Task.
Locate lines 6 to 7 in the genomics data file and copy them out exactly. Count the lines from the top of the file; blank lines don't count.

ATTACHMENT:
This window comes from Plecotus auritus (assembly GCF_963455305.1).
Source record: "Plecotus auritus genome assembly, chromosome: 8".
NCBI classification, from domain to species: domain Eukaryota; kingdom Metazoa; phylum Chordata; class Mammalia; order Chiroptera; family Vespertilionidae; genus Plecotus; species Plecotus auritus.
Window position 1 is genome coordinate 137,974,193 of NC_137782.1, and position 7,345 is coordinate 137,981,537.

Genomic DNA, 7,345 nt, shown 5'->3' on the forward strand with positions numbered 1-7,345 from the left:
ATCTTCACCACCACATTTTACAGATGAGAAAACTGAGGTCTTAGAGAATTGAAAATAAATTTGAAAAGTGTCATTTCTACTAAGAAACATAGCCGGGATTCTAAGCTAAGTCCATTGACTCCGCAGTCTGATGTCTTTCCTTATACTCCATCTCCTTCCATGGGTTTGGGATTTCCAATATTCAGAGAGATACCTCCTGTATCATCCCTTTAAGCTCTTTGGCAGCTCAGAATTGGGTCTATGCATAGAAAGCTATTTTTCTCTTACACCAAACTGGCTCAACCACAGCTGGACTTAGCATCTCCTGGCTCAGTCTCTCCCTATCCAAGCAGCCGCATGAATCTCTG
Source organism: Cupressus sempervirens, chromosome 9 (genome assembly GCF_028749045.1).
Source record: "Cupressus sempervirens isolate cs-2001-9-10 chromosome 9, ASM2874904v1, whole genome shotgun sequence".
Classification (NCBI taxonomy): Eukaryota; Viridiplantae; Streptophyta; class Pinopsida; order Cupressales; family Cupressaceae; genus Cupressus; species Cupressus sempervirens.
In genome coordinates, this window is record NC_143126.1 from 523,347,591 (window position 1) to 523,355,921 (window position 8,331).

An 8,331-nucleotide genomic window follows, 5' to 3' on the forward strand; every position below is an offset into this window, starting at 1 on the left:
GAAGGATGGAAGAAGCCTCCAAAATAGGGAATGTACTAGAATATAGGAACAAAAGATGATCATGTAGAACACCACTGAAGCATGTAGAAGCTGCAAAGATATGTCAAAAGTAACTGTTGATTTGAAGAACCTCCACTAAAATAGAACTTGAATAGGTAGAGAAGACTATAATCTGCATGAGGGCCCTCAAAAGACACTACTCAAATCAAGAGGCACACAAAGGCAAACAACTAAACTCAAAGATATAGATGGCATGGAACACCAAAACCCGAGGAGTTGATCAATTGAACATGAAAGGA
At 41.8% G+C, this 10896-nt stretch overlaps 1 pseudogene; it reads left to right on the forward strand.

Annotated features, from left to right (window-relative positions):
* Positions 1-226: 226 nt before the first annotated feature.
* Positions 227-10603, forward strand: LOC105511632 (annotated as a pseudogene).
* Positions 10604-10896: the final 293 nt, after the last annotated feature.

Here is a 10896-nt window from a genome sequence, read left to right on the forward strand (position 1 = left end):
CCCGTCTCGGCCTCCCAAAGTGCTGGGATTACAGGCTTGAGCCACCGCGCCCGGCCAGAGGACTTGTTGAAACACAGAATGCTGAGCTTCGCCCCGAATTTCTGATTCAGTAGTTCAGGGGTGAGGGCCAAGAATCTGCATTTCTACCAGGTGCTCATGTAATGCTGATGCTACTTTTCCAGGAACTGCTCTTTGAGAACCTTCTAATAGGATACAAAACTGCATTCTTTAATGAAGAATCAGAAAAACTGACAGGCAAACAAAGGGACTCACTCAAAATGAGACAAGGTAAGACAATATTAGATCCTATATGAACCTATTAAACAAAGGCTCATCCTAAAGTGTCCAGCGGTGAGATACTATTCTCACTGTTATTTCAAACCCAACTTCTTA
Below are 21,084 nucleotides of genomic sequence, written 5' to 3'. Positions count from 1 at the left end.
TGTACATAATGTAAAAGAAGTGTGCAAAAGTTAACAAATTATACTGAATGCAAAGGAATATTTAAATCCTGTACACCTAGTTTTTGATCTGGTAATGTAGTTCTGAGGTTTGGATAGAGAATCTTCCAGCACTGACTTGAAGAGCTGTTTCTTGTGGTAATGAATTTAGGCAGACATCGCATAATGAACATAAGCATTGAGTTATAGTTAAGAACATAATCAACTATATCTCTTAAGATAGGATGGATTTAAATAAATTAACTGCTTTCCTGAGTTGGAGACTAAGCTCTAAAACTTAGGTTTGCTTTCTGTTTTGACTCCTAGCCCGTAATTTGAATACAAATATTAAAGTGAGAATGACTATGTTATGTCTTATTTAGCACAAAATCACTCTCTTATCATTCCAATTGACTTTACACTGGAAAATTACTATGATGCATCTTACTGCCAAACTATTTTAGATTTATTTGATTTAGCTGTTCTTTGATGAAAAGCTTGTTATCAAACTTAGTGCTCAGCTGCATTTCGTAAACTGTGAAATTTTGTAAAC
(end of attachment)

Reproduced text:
ATCTTCACCACCACATTTTACAGATGAGAAAACTGAGGTCTTAGAGAATTGAAAATAAATTTGAAAAGTGTCATTTCTACTAAGAAACATAGCCGGGATTCTAAGCTAAGTCCATTGACTCCGCAGTCTGATGTCTTTCCTTATACTCCATCTCCTTCCATGGGTTTGGGATTTCCAATATTCAGAGAGATACCTCCTGTATCATCCCTTTAAGCTCTTTGGCAGCTCAGAATTGGGTCTATGCATAGAAAGCTATTTTTCTCTTACACCAAACTGGCTCAACCACAGCTGGACTTAGCATCTCCTGGCTCAGTCTCTCCCTATCCAAGCAGCCGCATGAATCTCTG
Source organism: Cupressus sempervirens, chromosome 9 (genome assembly GCF_028749045.1).